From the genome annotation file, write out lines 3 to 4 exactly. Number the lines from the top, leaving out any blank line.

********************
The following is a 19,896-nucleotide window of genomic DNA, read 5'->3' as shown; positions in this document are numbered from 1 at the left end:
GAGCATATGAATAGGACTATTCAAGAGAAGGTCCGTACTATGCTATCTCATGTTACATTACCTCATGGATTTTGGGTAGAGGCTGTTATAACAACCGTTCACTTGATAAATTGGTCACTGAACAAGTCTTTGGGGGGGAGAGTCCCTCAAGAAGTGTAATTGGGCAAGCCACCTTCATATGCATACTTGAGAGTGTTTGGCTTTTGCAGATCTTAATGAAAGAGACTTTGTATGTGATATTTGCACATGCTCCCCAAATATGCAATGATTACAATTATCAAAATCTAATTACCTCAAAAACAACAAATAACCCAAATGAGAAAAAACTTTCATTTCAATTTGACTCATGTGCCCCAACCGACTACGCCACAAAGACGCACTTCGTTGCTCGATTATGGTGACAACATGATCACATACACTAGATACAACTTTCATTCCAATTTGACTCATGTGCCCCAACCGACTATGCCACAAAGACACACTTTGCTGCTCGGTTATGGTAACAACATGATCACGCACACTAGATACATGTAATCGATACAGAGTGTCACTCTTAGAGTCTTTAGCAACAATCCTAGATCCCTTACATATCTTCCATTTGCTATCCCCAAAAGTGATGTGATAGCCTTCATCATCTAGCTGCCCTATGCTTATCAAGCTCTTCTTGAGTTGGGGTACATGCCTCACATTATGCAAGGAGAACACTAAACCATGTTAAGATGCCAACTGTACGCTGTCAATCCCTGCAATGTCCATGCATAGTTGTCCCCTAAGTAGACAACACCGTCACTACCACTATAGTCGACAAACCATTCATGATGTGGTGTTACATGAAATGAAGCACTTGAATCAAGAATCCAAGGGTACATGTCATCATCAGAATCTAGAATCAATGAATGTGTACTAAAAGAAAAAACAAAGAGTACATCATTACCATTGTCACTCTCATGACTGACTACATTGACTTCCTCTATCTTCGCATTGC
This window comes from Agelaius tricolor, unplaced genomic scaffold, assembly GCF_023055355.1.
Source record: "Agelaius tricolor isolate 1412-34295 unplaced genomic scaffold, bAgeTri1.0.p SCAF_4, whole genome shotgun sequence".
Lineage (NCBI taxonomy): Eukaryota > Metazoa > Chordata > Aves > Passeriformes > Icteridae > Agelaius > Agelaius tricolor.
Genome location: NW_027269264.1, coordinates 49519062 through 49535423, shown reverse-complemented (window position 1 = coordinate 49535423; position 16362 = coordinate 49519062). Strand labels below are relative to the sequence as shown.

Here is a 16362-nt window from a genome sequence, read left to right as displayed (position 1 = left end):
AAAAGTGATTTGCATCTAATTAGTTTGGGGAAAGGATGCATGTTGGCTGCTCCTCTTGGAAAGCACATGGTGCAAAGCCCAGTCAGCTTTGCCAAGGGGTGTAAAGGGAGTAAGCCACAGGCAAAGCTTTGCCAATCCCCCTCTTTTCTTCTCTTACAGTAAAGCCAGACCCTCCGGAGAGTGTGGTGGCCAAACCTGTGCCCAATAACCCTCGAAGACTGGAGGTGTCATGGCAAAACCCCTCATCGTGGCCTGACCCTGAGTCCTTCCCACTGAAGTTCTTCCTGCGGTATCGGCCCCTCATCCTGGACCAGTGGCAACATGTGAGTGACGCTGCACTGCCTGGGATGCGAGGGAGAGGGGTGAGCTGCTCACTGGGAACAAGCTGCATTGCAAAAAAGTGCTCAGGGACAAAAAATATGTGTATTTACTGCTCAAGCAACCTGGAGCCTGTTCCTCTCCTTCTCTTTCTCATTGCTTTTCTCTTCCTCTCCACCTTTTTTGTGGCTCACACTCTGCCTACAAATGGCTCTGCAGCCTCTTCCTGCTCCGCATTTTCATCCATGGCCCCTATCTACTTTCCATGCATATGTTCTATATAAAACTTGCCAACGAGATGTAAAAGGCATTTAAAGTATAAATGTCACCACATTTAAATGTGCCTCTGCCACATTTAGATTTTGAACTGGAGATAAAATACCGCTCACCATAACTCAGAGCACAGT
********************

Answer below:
This window comes from Agelaius tricolor, unplaced genomic scaffold, assembly GCF_023055355.1.
Source record: "Agelaius tricolor isolate 1412-34295 unplaced genomic scaffold, bAgeTri1.0.p SCAF_4, whole genome shotgun sequence".